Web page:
Has there ever been a book so obsessed with class as this? For Toynbee, “class and money are at the heart of everything”. For someone who aspires to create a society that is less defined (and divided) by both, this is a peculiarly reductive and depressing statement. Every person she meets is immediately categorised, allocated to a “finely graded sub-division”, judged and put into her “tribe” — or condemned as being a detestable Tory.
She is as preoccupied by social standing and how it shapes one’s life as Nancy Mitford, that “confection of snobbery” she so breezily dismisses. In many ways the Mitfords and the Toynbees are similar (and linked): two powerful, entitled families who influenced British culture at the margins for a significant part of the last century, but are now largely forgotten. Their books, their aphorisms, their causes and prejudices are confined to fading memories and undisturbed shelves. What really distinguishes those affluent left wing middle classes from those on the right is the sense of self-loathing: “being a posh left-winger,” Toynbee writes, “is a tricky business, walking across a minefield every step of the way.” Of course, being a Toynbee means that it doesn’t really matter if you set off an explosion because your path is already cleared — the destination decided by your genes and inherited connections.
Her career is the encapsulation of a very British form of privilege that she not only despises, but wants to see denied to others. The hypocrisy she exhibits in almost every one of the (seemingly) countless chapters is at times staggering. She is, for example, “frankly ashamed to confess” that she had an ex-Tory MP as a close relative. Put that alongside the egregious errors of judgement her grandfather Arnold Toynbee made about appeasing Hitler, not to mention his “problematic” views on Judaism, and you have to wonder about the author’s own moral compass. For her, those on the right live on “the moral low ground” which is “easy on the conscience”. Where is her own conscience when she makes decisions that offer her the opportunity to live by her principles? Take, for instance, independent schools: Toynbee dislikes them and makes several predictably snide comments about Eton, but none of this stopped her sending several of her children to fee-paying schools. Principles can be useful when writing another op-ed piece, but they can be awfully irritating when they intrude on one’s life.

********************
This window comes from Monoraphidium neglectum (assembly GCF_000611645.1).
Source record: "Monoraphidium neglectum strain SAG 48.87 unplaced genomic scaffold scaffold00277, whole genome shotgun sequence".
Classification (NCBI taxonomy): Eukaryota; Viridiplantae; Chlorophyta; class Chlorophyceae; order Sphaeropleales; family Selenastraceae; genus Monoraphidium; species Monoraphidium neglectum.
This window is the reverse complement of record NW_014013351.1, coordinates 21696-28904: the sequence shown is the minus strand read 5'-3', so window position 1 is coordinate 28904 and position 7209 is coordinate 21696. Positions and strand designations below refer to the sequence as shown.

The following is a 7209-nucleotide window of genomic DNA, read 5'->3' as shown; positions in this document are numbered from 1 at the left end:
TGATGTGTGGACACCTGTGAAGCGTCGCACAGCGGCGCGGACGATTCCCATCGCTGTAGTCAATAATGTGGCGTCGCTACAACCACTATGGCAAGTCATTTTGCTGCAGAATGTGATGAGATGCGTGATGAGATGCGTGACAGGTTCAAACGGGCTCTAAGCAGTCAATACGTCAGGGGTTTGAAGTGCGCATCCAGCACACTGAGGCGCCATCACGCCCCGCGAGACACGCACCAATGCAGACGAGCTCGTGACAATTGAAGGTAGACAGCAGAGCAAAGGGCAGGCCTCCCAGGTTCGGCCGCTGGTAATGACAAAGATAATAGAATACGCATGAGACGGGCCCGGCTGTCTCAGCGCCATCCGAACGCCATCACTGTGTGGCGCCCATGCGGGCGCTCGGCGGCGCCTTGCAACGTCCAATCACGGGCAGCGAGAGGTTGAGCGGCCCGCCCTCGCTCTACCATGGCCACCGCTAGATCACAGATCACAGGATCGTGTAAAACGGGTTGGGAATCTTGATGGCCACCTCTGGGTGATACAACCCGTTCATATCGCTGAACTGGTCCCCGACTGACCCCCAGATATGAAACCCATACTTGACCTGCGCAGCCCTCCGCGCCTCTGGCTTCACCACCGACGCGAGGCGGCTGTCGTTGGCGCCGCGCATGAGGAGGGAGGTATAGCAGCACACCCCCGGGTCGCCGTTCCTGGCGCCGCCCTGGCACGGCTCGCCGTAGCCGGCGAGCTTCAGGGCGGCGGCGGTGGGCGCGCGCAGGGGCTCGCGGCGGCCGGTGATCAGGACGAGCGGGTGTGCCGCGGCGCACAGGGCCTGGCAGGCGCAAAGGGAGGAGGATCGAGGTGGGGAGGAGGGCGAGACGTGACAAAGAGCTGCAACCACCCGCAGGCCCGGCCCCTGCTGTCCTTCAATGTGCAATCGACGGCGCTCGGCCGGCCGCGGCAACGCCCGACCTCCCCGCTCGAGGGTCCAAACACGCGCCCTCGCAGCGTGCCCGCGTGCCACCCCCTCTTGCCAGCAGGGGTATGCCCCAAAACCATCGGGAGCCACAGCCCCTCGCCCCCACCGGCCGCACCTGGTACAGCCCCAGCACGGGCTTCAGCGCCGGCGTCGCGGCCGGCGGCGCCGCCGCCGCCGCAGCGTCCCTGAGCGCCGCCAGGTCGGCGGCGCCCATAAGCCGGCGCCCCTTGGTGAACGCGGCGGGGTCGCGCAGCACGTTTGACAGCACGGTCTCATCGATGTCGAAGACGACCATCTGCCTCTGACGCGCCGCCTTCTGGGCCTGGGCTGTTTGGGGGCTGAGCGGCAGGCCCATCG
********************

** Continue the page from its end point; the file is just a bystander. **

It is as if being contorted by guilt is atonement enough for Toynbee and those on the liberal left. Actually doing something about it, going beyond the performative and taking a principled stand, is seemingly beyond her. She criticises the entrance exams that she sat to get into Oxford as being constructed to “reward people of exactly my background”. Does that stop her taking up her place? Of course not. In a nod towards our current preoccupation with race and ethnicity, she even admits that “this is a very white book about white people”, but did that persuade her to not write it? Obviously not.
The book’s title is perhaps unintentionally revealing
Happiness, in Toynbee’s world, does not write white. Indeed, happiness is rarely present in her book — despite the charmed life gifted to her by her ancestors’ almost-blue blood, and irrespective of the triumph of repetition that she has been drawing out at the Guardian since 1998 (how many more gifted, younger journalists has she blocked with such longevity?). She searches in vain for the credentials she so desperately desires to give her bourgeois, posh voice an element of grit, a cadence shaped by struggle, but to no avail: “I hunted hard for any redeeming twig of a working class branch of my family tree, without success. Not a shadow of a distant root emerges from good working class earth.” Note the use of “good” in this sentence, that idealisation by the British left of a class that has, traditionally, always disappointed them in their stubborn refusal to embrace socialism.
Some of this would be forgivable if the book were well written or, failing even that, showed some signs of being edited. Instead it is prolix and indulgent — its tone lapsing into the conversational, its tenses shifting bizarrely between present and past in the same sentence, its organisation often haphazard, its analogies frequently weak and lacking any real originality. Admittedly, there are passages where Toynbee vividly brings to life some of the damaged characters she has known, such as the spy Donald Maclean and her uncle, Antony (who took his own life when young), but these can also ramble on. Sometimes these characters only add to the impression that they, whilst rogues, are well-connected rogues who opened doors that her beloved working classes rarely had access to.
The book’s title is perhaps unintentionally revealing. Her inheritance is “uneasy” but not entirely undesirable to her. It is certainly not unpalatable enough to persuade her to reject it altogether and lead a life, like John Profumo did at Toynbee House (named after her great grand uncle), genuinely committed to helping those less privileged. No, that would have been too genuinely radical to contemplate. She admits that she is a beneficiary of the Thatcher years, but she continues to insist that the “Thatcher pound” has no intrinsic value. Only the rich can make such claims. The intellectual knots she forces herself into probably come to her with ease because, like her money and her cultural capital, she does come from a long line of political contortionists.